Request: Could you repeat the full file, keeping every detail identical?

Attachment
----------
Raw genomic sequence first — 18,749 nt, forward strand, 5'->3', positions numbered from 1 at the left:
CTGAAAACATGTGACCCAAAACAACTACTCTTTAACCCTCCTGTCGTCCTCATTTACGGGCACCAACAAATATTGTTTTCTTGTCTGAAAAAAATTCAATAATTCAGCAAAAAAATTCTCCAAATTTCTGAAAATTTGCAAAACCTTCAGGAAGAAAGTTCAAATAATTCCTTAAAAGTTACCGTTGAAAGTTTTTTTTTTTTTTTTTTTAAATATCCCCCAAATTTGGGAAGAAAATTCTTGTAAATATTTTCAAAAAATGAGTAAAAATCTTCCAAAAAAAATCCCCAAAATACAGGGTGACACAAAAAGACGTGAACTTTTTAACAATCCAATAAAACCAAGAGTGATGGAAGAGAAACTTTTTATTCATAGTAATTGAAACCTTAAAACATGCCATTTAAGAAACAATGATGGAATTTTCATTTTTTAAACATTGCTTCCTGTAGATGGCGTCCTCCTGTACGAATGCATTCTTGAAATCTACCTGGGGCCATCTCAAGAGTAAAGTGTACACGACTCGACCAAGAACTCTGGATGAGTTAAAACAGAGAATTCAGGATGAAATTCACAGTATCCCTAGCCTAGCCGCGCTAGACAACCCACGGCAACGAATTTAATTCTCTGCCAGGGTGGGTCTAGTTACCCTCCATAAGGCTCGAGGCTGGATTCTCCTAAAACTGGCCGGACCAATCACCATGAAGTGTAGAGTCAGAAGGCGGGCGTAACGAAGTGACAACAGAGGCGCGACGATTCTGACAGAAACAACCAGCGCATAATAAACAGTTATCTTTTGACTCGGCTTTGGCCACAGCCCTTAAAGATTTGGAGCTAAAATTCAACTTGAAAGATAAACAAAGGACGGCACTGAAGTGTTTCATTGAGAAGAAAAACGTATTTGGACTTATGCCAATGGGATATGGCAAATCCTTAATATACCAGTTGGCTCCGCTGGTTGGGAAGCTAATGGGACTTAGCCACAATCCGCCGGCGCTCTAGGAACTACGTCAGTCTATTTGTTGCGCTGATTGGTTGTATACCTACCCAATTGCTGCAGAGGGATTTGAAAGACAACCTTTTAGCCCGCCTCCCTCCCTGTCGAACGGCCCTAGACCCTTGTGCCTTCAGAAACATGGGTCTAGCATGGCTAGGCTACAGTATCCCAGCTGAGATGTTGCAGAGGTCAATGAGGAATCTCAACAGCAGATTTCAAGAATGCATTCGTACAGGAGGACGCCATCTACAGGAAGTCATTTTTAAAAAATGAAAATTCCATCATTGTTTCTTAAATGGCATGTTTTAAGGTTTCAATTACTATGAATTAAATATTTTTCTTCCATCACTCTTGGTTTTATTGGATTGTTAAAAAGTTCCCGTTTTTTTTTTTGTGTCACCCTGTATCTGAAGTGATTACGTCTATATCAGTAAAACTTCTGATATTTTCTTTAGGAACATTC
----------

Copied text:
Raw genomic sequence first — 18,749 nt, forward strand, 5'->3', positions numbered from 1 at the left:
CTGAAAACATGTGACCCAAAACAACTACTCTTTAACCCTCCTGTCGTCCTCATTTACGGGCACCAACAAATATTGTTTTCTTGTCTGAAAAAAATTCAATAATTCAGCAAAAAAATTCTCCAAATTTCTGAAAATTTGCAAAACCTTCAGGAAGAAAGTTCAAATAATTCCTTAAAAGTTACCGTTGAAAGTTTTTTTTTTTTTTTTTTTAAATATCCCCCAAATTTGGGAAGAAAATTCTTGTAAATATTTTCAAAAAATGAGTAAAAATCTTCCAAAAAAAATCCCCAAAATACAGGGTGACACAAAAAGACGTGAACTTTTTAACAATCCAATAAAACCAAGAGTGATGGAAGAGAAACTTTTTATTCATAGTAATTGAAACCTTAAAACATGCCATTTAAGAAACAATGATGGAATTTTCATTTTTTAAACATTGCTTCCTGTAGATGGCGTCCTCCTGTACGAATGCATTCTTGAAATCTACCTGGGGCCATCTCAAGAGTAAAGTGTACACGACTCGACCAAGAACTCTGGATGAGTTAAAACAGAGAATTCAGGATGAAATTCACAGTATCCCTAGCCTAGCCGCGCTAGACAACCCACGGCAACGAATTTAATTCTCTGCCAGGGTGGGTCTAGTTACCCTCCATAAGGCTCGAGGCTGGATTCTCCTAAAACTGGCCGGACCAATCACCATGAAGTGTAGAGTCAGAAGGCGGGCGTAACGAAGTGACAACAGAGGCGCGACGATTCTGACAGAAACAACCAGCGCATAATAAACAGTTATCTTTTGACTCGGCTTTGGCCACAGCCCTTAAAGATTTGGAGCTAAAATTCAACTTGAAAGATAAACAAAGGACGGCACTGAAGTGTTTCATTGAGAAGAAAAACGTATTTGGACTTATGCCAATGGGATATGGCAAATCCTTAATATACCAGTTGGCTCCGCTGGTTGGGAAGCTAATGGGACTTAGCCACAATCCGCCGGCGCTCTAGGAACTACGTCAGTCTATTTGTTGCGCTGATTGGTTGTATACCTACCCAATTGCTGCAGAGGGATTTGAAAGACAACCTTTTAGCCCGCCTCCCTCCCTGTCGAACGGCCCTAGACCCTTGTGCCTTCAGAAACATGGGTCTAGCATGGCTAGGCTACAGTATCCCAGCTGAGATGTTGCAGAGGTCAATGAGGAATCTCAACAGCAGATTTCAAGAATGCATTCGTACAGGAGGACGCCATCTACAGGAAGTCATTTTTAAAAAATGAAAATTCCATCATTGTTTCTTAAATGGCATGTTTTAAGGTTTCAATTACTATGAATTAAATATTTTTCTTCCATCACTCTTGGTTTTATTGGATTGTTAAAAAGTTCCCGTTTTTTTTTTTGTGTCACCCTGTATCTGAAGTGATTACGTCTATATCAGTAAAACTTCTGATATTTTCTTTAGGAACATTC